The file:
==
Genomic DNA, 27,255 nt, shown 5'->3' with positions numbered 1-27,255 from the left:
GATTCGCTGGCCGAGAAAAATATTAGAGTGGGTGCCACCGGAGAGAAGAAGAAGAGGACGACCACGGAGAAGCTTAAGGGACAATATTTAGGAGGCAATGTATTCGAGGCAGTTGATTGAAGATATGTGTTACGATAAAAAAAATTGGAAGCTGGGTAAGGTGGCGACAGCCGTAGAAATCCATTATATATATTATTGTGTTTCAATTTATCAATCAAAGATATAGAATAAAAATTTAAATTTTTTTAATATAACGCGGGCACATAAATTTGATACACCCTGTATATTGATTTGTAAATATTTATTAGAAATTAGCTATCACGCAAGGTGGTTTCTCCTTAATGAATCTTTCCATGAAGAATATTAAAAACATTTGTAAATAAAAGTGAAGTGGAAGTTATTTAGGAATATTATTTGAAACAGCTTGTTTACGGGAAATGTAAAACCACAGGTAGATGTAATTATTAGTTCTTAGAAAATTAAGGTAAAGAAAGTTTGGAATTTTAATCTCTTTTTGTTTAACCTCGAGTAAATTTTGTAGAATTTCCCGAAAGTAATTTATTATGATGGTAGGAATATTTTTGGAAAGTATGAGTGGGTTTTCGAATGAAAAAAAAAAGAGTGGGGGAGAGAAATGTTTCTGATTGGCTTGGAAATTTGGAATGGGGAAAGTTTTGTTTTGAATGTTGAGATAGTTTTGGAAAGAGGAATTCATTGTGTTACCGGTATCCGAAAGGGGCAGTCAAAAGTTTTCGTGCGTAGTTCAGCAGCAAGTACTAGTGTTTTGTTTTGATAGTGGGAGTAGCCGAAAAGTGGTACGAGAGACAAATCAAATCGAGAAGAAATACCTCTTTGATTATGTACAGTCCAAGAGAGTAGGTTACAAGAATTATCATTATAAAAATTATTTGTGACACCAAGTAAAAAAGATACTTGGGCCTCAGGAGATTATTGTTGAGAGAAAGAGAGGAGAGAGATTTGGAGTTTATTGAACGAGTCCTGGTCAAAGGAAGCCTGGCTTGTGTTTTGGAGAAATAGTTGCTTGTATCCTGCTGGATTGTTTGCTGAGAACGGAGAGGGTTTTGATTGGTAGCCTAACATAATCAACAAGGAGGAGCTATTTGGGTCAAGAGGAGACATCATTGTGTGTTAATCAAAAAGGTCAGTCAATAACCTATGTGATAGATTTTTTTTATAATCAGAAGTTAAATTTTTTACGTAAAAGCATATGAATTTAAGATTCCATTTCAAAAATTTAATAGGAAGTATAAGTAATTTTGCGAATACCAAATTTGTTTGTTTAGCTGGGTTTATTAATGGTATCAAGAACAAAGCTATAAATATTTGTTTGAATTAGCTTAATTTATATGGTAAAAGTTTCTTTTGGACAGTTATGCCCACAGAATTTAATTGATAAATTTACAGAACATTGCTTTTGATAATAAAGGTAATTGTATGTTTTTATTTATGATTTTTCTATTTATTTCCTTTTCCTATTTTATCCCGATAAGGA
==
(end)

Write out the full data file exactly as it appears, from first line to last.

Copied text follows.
Genomic DNA, 27,255 nt, shown 5'->3' with positions numbered 1-27,255 from the left:
GATTCGCTGGCCGAGAAAAATATTAGAGTGGGTGCCACCGGAGAGAAGAAGAAGAGGACGACCACGGAGAAGCTTAAGGGACAATATTTAGGAGGCAATGTATTCGAGGCAGTTGATTGAAGATATGTGTTACGATAAAAAAAATTGGAAGCTGGGTAAGGTGGCGACAGCCGTAGAAATCCATTATATATATTATTGTGTTTCAATTTATCAATCAAAGATATAGAATAAAAATTTAAATTTTTTTAATATAACGCGGGCACATAAATTTGATACACCCTGTATATTGATTTGTAAATATTTATTAGAAATTAGCTATCACGCAAGGTGGTTTCTCCTTAATGAATCTTTCCATGAAGAATATTAAAAACATTTGTAAATAAAAGTGAAGTGGAAGTTATTTAGGAATATTATTTGAAACAGCTTGTTTACGGGAAATGTAAAACCACAGGTAGATGTAATTATTAGTTCTTAGAAAATTAAGGTAAAGAAAGTTTGGAATTTTAATCTCTTTTTGTTTAACCTCGAGTAAATTTTGTAGAATTTCCCGAAAGTAATTTATTATGATGGTAGGAATATTTTTGGAAAGTATGAGTGGGTTTTCGAATGAAAAAAAAAAGAGTGGGGGAGAGAAATGTTTCTGATTGGCTTGGAAATTTGGAATGGGGAAAGTTTTGTTTTGAATGTTGAGATAGTTTTGGAAAGAGGAATTCATTGTGTTACCGGTATCCGAAAGGGGCAGTCAAAAGTTTTCGTGCGTAGTTCAGCAGCAAGTACTAGTGTTTTGTTTTGATAGTGGGAGTAGCCGAAAAGTGGTACGAGAGACAAATCAAATCGAGAAGAAATACCTCTTTGATTATGTACAGTCCAAGAGAGTAGGTTACAAGAATTATCATTATAAAAATTATTTGTGACACCAAGTAAAAAAGATACTTGGGCCTCAGGAGATTATTGTTGAGAGAAAGAGAGGAGAGAGATTTGGAGTTTATTGAACGAGTCCTGGTCAAAGGAAGCCTGGCTTGTGTTTTGGAGAAATAGTTGCTTGTATCCTGCTGGATTGTTTGCTGAGAACGGAGAGGGTTTTGATTGGTAGCCTAACATAATCAACAAGGAGGAGCTATTTGGGTCAAGAGGAGACATCATTGTGTGTTAATCAAAAAGGTCAGTCAATAACCTATGTGATAGATTTTTTTTATAATCAGAAGTTAAATTTTTTACGTAAAAGCATATGAATTTAAGATTCCATTTCAAAAATTTAATAGGAAGTATAAGTAATTTTGCGAATACCAAATTTGTTTGTTTAGCTGGGTTTATTAATGGTATCAAGAACAAAGCTATAAATATTTGTTTGAATTAGCTTAATTTATATGGTAAAAGTTTCTTTTGGACAGTTATGCCCACAGAATTTAATTGATAAATTTACAGAACATTGCTTTTGATAATAAAGGTAATTGTATGTTTTTATTTATGATTTTTCTATTTATTTCCTTTTCCTATTTTATCCCGATAAGGA